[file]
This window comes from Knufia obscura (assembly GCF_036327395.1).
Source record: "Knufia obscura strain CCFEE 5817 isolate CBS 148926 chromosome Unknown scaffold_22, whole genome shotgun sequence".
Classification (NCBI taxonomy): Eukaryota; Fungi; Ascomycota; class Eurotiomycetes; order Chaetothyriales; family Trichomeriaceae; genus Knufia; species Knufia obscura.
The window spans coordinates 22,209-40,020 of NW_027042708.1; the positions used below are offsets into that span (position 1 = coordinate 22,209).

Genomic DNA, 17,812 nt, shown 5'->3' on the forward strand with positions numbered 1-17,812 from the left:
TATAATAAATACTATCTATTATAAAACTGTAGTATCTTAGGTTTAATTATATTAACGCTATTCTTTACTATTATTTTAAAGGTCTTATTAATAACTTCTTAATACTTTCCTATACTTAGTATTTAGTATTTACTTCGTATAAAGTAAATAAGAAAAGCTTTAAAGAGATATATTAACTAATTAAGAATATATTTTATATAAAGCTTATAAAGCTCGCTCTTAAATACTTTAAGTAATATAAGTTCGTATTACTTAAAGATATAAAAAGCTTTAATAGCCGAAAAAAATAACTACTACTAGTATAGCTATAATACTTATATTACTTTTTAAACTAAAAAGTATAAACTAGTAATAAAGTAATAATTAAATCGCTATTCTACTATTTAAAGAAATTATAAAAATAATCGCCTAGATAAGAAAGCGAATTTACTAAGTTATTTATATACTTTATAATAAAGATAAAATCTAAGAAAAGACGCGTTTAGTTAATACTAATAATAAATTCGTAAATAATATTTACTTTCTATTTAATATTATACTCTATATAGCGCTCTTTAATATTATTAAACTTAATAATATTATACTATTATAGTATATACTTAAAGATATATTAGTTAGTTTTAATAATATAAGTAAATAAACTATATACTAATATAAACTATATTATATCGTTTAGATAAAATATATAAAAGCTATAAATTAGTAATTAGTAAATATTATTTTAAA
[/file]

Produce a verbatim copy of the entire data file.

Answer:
This window comes from Knufia obscura (assembly GCF_036327395.1).
Source record: "Knufia obscura strain CCFEE 5817 isolate CBS 148926 chromosome Unknown scaffold_22, whole genome shotgun sequence".
Classification (NCBI taxonomy): Eukaryota; Fungi; Ascomycota; class Eurotiomycetes; order Chaetothyriales; family Trichomeriaceae; genus Knufia; species Knufia obscura.
The window spans coordinates 22,209-40,020 of NW_027042708.1; the positions used below are offsets into that span (position 1 = coordinate 22,209).

Genomic DNA, 17,812 nt, shown 5'->3' on the forward strand with positions numbered 1-17,812 from the left:
TATAATAAATACTATCTATTATAAAACTGTAGTATCTTAGGTTTAATTATATTAACGCTATTCTTTACTATTATTTTAAAGGTCTTATTAATAACTTCTTAATACTTTCCTATACTTAGTATTTAGTATTTACTTCGTATAAAGTAAATAAGAAAAGCTTTAAAGAGATATATTAACTAATTAAGAATATATTTTATATAAAGCTTATAAAGCTCGCTCTTAAATACTTTAAGTAATATAAGTTCGTATTACTTAAAGATATAAAAAGCTTTAATAGCCGAAAAAAATAACTACTACTAGTATAGCTATAATACTTATATTACTTTTTAAACTAAAAAGTATAAACTAGTAATAAAGTAATAATTAAATCGCTATTCTACTATTTAAAGAAATTATAAAAATAATCGCCTAGATAAGAAAGCGAATTTACTAAGTTATTTATATACTTTATAATAAAGATAAAATCTAAGAAAAGACGCGTTTAGTTAATACTAATAATAAATTCGTAAATAATATTTACTTTCTATTTAATATTATACTCTATATAGCGCTCTTTAATATTATTAAACTTAATAATATTATACTATTATAGTATATACTTAAAGATATATTAGTTAGTTTTAATAATATAAGTAAATAAACTATATACTAATATAAACTATATTATATCGTTTAGATAAAATATATAAAAGCTATAAATTAGTAATTAGTAAATATTATTTTAAA